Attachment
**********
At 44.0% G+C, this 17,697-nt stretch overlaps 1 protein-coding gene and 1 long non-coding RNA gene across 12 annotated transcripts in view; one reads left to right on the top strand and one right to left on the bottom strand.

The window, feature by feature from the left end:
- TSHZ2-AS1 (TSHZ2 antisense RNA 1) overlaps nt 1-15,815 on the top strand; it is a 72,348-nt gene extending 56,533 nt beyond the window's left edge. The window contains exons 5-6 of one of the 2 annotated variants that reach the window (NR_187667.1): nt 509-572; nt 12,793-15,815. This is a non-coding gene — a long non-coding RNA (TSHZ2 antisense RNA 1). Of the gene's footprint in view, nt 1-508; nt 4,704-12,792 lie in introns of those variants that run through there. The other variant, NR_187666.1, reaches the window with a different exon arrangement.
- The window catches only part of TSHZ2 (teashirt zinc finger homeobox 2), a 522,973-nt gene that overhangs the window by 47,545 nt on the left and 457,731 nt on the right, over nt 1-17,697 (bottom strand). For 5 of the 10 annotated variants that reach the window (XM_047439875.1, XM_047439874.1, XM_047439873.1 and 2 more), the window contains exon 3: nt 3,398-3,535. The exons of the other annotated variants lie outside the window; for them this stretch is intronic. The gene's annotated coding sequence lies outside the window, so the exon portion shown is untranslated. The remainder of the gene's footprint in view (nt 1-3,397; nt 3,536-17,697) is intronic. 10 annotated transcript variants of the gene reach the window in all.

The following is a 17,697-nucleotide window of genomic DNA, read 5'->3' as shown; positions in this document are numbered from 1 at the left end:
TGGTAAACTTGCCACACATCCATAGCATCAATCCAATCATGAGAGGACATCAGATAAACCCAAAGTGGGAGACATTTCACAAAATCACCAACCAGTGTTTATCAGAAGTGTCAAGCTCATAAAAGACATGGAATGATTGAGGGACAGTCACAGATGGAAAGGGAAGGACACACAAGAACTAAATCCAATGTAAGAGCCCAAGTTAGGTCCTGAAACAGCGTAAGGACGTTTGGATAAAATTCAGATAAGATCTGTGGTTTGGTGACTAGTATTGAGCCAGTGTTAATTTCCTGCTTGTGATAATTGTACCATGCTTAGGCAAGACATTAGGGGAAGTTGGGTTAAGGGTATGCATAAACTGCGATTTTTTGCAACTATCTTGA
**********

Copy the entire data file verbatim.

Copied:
At 44.0% G+C, this 17,697-nt stretch overlaps 1 protein-coding gene and 1 long non-coding RNA gene across 12 annotated transcripts in view; one reads left to right on the top strand and one right to left on the bottom strand.

The window, feature by feature from the left end:
- TSHZ2-AS1 (TSHZ2 antisense RNA 1) overlaps nt 1-15,815 on the top strand; it is a 72,348-nt gene extending 56,533 nt beyond the window's left edge. The window contains exons 5-6 of one of the 2 annotated variants that reach the window (NR_187667.1): nt 509-572; nt 12,793-15,815. This is a non-coding gene — a long non-coding RNA (TSHZ2 antisense RNA 1). Of the gene's footprint in view, nt 1-508; nt 4,704-12,792 lie in introns of those variants that run through there. The other variant, NR_187666.1, reaches the window with a different exon arrangement.
- The window catches only part of TSHZ2 (teashirt zinc finger homeobox 2), a 522,973-nt gene that overhangs the window by 47,545 nt on the left and 457,731 nt on the right, over nt 1-17,697 (bottom strand). For 5 of the 10 annotated variants that reach the window (XM_047439875.1, XM_047439874.1, XM_047439873.1 and 2 more), the window contains exon 3: nt 3,398-3,535. The exons of the other annotated variants lie outside the window; for them this stretch is intronic. The gene's annotated coding sequence lies outside the window, so the exon portion shown is untranslated. The remainder of the gene's footprint in view (nt 1-3,397; nt 3,536-17,697) is intronic. 10 annotated transcript variants of the gene reach the window in all.

The following is a 17,697-nucleotide window of genomic DNA, read 5'->3' as shown; positions in this document are numbered from 1 at the left end:
TGGTAAACTTGCCACACATCCATAGCATCAATCCAATCATGAGAGGACATCAGATAAACCCAAAGTGGGAGACATTTCACAAAATCACCAACCAGTGTTTATCAGAAGTGTCAAGCTCATAAAAGACATGGAATGATTGAGGGACAGTCACAGATGGAAAGGGAAGGACACACAAGAACTAAATCCAATGTAAGAGCCCAAGTTAGGTCCTGAAACAGCGTAAGGACGTTTGGATAAAATTCAGATAAGATCTGTGGTTTGGTGACTAGTATTGAGCCAGTGTTAATTTCCTGCTTGTGATAATTGTACCATGCTTAGGCAAGACATTAGGGGAAGTTGGGTTAAGGGTATGCATAAACTGCGATTTTTTGCAACTATCTTGA